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Showing content with the highest reputation on 03/15/23 in Posts

  1. 3 points
    Hi guys! I've just came back from Tiger Beach and had an amazing time photographing exclusively with the WACP-C. I'm using it in a Hugyfot housing with the Saga port adapter, tailored to perfectly match the Nikon 28-70mm F/3.5-4.5. I've been able to use the full zoom range. As Edward Lai mentioned on his previous post though (regarding the new port adapter Nauticam is designing), an issue is that zoomed down to 28mm and focused at a subject touching the front element of the WACP, a very slight vignette shows up in the corners. During this trip I've never shot under this circumstances (shooting @28mm I'm photographing as wide as possibile with subjects within a certain distance, not touching the dome) and this issue was never a problem. The overall image quality is very good, I'm happy with the sharpness and contrast. To me, the main benefits of this combo in comparison to a dome port solution are: 1) Flexibility: paired with the 28-70mm the WACP-C gives an enormous zoom range. While that doesn't compensate for an incorrect tecniche (as we all know it "get close to your subject" is paramount in underwater photography) the zoom capabilities allowed me to compose much better zooming in and out as if I was on land. It allowed me to fill the frame with the subject and to keep undesired divers, bubbles or fins out of the corners of the frame. 2) Transportability: I've packed everything, housing, camera, WACP-C, 180mm dome port, 2 Nikon lenses, 2 Retra strobes and all accessories (batteries, charges, fibers, etc) in a Thinktank backpack. With the 230mm dome that would be impossible. 3) Less drag: my rig is much more compact now and have less drag underwater hence I'm able to respond and compose faster while shooting, which translates in less lost opportunities specially for fast moving subjects. I won't enter the corner sharpness discussion. To my observation on the field (not on a controlled test environment) the results are pretty good. One characteristic of the WACP-C that may be an issue depending on the shot is that it flares while shooting straight at the sun. The flares are not ugly and may also be used creatively. Below I share with you some WACP-C photos
  2. 1 point
    OK- I know you probably already know this and I don't mean any offense by saying it, but are you holding the power button down long enough that the power light is flashing when the light is on? Something like an extra 2 seconds. It should then stay in AFO if you switch modes (and power light will continue flashing). If power light is steady in any mode, AFO is not on.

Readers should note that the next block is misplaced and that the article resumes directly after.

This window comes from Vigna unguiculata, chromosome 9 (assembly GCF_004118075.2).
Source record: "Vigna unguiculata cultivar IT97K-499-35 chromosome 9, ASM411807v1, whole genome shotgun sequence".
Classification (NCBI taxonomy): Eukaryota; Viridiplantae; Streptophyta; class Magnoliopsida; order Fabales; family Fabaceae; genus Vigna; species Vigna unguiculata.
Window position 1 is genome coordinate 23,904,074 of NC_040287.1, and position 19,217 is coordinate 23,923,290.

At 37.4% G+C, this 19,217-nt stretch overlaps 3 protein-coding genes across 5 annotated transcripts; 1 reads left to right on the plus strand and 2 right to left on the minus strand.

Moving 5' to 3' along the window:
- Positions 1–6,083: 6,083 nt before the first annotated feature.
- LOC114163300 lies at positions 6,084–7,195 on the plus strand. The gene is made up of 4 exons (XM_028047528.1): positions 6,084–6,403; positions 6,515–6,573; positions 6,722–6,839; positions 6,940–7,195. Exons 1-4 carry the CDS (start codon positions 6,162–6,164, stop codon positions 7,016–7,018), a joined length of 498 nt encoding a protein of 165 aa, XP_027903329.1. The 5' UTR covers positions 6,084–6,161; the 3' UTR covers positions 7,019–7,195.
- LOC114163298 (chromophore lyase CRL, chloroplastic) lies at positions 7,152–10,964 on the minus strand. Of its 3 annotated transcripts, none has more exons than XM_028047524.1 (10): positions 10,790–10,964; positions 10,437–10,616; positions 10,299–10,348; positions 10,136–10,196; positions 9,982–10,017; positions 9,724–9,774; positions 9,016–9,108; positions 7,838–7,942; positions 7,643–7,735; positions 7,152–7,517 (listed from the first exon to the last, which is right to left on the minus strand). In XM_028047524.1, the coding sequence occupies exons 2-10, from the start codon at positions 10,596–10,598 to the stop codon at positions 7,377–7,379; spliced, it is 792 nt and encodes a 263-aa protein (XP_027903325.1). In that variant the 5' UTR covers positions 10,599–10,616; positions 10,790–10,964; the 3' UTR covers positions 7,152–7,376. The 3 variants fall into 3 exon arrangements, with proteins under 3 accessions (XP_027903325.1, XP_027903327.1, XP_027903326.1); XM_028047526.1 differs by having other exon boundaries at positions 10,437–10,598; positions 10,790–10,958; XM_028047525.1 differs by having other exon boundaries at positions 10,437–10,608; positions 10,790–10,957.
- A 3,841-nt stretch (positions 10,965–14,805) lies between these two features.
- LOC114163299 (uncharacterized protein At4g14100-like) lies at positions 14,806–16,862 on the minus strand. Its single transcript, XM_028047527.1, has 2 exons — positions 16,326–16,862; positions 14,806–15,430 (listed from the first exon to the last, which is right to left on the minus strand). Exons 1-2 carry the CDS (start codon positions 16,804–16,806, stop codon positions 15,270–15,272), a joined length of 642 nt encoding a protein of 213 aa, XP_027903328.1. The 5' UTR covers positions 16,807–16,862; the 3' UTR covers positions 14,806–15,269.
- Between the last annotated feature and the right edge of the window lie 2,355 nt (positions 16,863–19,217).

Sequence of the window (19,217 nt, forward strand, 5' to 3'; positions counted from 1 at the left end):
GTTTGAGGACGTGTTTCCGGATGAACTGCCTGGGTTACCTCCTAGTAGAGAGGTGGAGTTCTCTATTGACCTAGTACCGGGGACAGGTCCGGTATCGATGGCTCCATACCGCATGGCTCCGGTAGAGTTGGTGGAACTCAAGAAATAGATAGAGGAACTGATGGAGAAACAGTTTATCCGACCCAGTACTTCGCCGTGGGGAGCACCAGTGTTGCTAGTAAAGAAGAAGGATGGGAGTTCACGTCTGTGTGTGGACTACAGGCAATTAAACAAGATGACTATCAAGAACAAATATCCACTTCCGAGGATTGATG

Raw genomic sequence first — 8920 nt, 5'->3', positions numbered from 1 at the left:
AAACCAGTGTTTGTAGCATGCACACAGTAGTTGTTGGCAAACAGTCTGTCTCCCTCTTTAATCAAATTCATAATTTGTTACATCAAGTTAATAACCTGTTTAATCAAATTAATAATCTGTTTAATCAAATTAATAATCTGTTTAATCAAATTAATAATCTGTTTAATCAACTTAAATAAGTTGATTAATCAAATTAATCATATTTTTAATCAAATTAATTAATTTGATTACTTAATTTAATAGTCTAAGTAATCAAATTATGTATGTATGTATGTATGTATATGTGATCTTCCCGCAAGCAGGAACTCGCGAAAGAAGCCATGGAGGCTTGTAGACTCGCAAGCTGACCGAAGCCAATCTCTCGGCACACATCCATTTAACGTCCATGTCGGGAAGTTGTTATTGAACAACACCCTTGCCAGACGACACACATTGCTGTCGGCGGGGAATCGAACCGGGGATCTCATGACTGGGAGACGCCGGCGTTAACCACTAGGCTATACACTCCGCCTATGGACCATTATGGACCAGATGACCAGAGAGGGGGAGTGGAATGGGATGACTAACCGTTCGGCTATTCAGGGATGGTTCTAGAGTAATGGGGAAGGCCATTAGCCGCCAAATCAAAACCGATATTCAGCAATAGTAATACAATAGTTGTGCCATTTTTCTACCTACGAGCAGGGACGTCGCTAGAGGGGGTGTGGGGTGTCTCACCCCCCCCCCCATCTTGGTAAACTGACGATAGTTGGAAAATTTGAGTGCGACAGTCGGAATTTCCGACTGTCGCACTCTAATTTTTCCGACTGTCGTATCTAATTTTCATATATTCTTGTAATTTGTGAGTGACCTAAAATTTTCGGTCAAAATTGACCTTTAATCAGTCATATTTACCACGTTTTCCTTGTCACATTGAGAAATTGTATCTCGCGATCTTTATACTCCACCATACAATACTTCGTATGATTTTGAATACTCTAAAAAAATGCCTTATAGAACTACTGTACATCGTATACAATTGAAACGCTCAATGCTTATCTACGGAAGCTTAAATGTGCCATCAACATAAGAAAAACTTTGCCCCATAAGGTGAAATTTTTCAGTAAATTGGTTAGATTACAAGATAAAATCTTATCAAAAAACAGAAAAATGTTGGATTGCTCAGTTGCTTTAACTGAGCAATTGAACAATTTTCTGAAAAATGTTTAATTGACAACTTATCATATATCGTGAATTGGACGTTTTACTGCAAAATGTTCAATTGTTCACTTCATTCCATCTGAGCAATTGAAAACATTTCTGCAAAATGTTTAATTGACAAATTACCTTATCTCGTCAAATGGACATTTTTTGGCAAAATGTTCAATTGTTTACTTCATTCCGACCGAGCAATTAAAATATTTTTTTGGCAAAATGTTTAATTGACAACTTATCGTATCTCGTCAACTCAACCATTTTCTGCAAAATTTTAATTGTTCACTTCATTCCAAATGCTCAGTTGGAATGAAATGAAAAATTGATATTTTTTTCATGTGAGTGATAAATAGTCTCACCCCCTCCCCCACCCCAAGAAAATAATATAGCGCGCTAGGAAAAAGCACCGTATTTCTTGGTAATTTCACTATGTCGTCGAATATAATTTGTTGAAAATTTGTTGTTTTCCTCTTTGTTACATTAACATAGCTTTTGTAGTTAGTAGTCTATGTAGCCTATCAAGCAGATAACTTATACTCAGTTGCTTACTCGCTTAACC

3. 1 point
    Hi Wolfgang, thank you, I was not aware that it is possible to mount the TC direct to the camera, then the metabones, then the lens. I am using the adapter with my 200-600 but to be honest, the result is not massively better than the crop. On the A7RV or the A1 the need for TC would even be further reduced. OK, a little improvement is provided by the TC
  4. 1 point
    You all are aware that the Sony-TC does not fit to all lenses because it protrudes far into the lens...?
  5. 1 point
    There are many of us that use them, and I am pretty sure each one of us have gone through this exact debate. After using Keldans, I have no regrets on purchasing them as the light they produce is so wonderful and smooth. I have two of the 8x Flux 18k. I was going to get the CRI, but in talking with some others, they suggested the one with higher light output. I didn't think I would use it but sometimes do use all of those lumens. I also have used Light and Motion Sola 3600 (which are much cheaper so comparing apples and oranges here) and the light quality is a different league with the video shot with the Keldans far superior. I have not used the less expensive brands that produce the same light output. The other ones I was cross shopping were the Sola 15,000s which are also nice, but not that much cheaper.
  6. 1 point
    My 2 cents. I have both 180 and 45 viewfinders now, having bought the 45 recently. I've only used the 45 for part of a dive trip, trying to use it for macro. Right now I'm going with the 180 for wide angle and the 45 for macro. 45 for macro seems pretty obvious as it allows the camera to get into more awkward positions. Maybe a better way to say that is to say it allows me to keep my body more out of awkward positions. But then there is the 180. I should note that I'm now using a Z9 (37 dives with it so far, most wide angle), and I previously shot DSLR's (850 and D810) since 2015. Before that various point-n-shoots. So I have 7 years experience with the 180 and under 2 weeks with the 45. It does indeed take some time to get used to positioning my head to look through the 45. Besides being used to shooting the 180, it does one thing noticeably easier than the 45, and that is when I take both a landscape and a portrait oriented shot back-to-back. With the 180, I just rotate the camera, fix the strobes and shoot. The 45 requires me to rotate it as well, which is just a bit slower. Now the Z9 gives me the option of simply using the rear monitor to compose, and so I don't even need a viewfinder at all then. I've made some use of that, but it introduces another issue that the 180 kind of solves, and that is camera stability. I very much like pushing that viewfinder against my mask to add a 3rd point of stability, especially if I'm also fighting the strobe arms pogoing after some movement to get into position. Anyway, I have both viewfinders, plus the monitor to use, so I feel pretty lucky. I intend to keep using the 180 the way I have for now.



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